Generating asymptotically uniform distributions from Plinko boards.

Plinko is a game of chance, featuring a board, ball, and buckets. The board features a set of pegs positioned such that the ball may fall and bounce between them, going to the left or right of a given peg with predetermined probabilities. Buckets are positioned at the bottom of the board in a way that the ball must fall into one of them. The game is played by dropping the ball from the top of the board, and the player wins whatever prize is associated with the bucket the ball falls into.

Most variants of the game:

- allow the player to select a starting peg at the top of the board
- feature boards that are taller than wider - requiring walls on the side of the board that the ball may bump into before falling to the next peg

A few notable examples of this game in action:

- Plinketto, a "worst of" movie review show in which the movies reviewed are selected via Plinko. This variant inspired my interest in the problem; no reviewer wants the responsibility of picking which bad movie to watch (yet one needs to be picked). Plinko, as will be discussed shortly, is not "fair" conditioned on the starting peg. Therefore, the reviewers are somewhat personally responsible for the movie watched. My goal is to entirely remove this responsibility by making the sampling distribution uniform.
- The Price is Right, a consumer game show. Their variant is interesting because it's non-trivial to manually compute expectations and thereby select the optimal starting peg.

To make analysis simpler, we'll constrain Plinko to only allow the player to drop the ball onto one starting peg, and furthermore, no walls will be present.

In any real-life Plinko board I have observed, the probability of going left at any peg is approximately .5 (and .5 for right by complement). This means the pegs may be thought of IID Bernoulli trials, inducing a Binomial distribution determining the final bucket landed in (by summing up the number of left/right falls). Frustratingly, Plinko is often referenced as a demonstration of the Central Limit Theorem (CLT). This is true, but it's disingenuous to imply such directness. The direct distribution is binomial(n=board depth,p=.5), which is asymptotically approximated by the Normal distribution through the CLT (as a linear combination of IID Bernoulli trials) at large n and n*p.

Here's the asymptotic break out of bucket outcomes for a constrained depth 10 Plinko board under 50/50 splits:

And the visual distribution:

Great! In the boring world, we have a binomial distribution. Can we construct Plinko boards that produce other distributions? Specifically, can we construct the uniform distribution for any depth Plinko board?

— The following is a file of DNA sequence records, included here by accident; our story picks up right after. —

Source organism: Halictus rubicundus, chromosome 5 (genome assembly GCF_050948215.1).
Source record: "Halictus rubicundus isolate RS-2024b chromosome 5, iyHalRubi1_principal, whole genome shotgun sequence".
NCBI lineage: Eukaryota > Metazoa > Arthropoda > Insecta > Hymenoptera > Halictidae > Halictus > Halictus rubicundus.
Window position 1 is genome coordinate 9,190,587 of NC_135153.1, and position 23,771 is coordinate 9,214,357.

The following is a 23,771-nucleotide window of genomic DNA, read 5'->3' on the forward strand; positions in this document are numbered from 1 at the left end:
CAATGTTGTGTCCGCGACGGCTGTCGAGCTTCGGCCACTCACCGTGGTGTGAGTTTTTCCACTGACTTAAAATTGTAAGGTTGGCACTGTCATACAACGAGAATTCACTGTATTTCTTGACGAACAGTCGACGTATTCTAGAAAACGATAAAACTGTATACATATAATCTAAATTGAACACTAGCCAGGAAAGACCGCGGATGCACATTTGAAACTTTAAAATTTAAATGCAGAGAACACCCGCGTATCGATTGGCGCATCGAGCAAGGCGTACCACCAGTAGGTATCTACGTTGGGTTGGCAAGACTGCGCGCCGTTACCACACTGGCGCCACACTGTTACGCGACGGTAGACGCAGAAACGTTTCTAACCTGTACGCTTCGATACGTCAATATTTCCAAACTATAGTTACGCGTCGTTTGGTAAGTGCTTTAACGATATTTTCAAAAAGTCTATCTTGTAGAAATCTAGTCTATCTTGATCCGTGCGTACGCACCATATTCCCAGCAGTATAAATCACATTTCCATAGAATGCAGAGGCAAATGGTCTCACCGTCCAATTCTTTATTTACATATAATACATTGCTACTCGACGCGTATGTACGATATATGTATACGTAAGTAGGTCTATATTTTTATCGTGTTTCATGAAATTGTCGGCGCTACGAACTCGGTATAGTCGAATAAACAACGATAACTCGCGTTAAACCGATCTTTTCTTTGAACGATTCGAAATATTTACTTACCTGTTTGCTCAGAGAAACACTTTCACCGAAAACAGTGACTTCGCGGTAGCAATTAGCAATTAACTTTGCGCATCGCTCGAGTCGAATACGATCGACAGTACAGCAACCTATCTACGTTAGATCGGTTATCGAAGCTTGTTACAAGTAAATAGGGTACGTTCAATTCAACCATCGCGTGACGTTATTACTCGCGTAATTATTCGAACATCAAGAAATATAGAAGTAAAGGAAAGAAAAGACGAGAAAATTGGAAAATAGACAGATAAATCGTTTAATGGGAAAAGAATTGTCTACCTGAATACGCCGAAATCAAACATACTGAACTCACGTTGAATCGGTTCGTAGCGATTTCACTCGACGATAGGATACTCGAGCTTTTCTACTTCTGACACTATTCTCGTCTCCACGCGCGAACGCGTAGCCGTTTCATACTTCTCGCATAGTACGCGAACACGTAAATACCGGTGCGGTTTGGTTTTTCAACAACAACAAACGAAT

Some thoughts relevant to this problem:

- Our only lever of control (for a fixed depth) is the probability
associated with left and right falls.
- When probabilities are no longer 50/50, the Bernoulli trials at each level of the board are no longer independent.
- Tweaking a probability high in the board has a substantial impact on outcomes at lower levels of the board

- The product of probabilities for falling left/right along the path
taken by the ball represents the total probability of that path
occurring.
- i.e. Bernoulli trials along a path remain independent

- Same as before, unless a probability is exactly 0 or 1, a bucket k has nCk possible paths (n = depth, k = number of left falls) from the starting peg.
- I believe any solution to half the board should be able to be reflected to produce a valid full solution.

The approach taken was brute force and numerical:

- Traverse each starting peg -> bucket path in the Plinko board
- For each path, build an executable product of the probabilities along the path
- For each bucket, build an executable summation of the path products

At this point, we have a system of equations! That is, an equation per bucket, with each equation equal to uniform density 1 / (1 + n). For example, a depth 2 board with 3 nodes has the following system, where x_i is the probability of falling left for the ith node, labelled 1...3 top to bottom, left to right:

```
x_1 * x_2 = 1 / 3
x_1 * (1-x_2) + (1 - x_1) * x_3 = 1 / 3
(1 - x_1) * (1 - x_3) = 1 / 3
```

In general, this system will be underdetermined. For a depth n board, there are n + 1 buckets, leading to n + 1 equations of n(n+1)/2 parameters. So, we prefer an optimization approach. I chose to define a loss function on the bucket outcomes B_i as: (1 / (n + 1) - B_i)^2, which is simply squared loss on the uniform density. Depending on the numerical optimization method used, other loss functions may be more ideal. With a loss function in hand, all that is left is to apply a gradient based optimizer. I had success with BFGS, constraining the state space to [0,1] (valid probabilities) for all parameters.

Solutions are rendered with right fall probabilities only; left fall probabilities are simply derived as the complement. Note that the solutions are rounded to two decimal places for clean rendering. To reproduce these results and graphics see uniform_plinko.py.

Using the above python code, this solution took around 10 seconds to compute.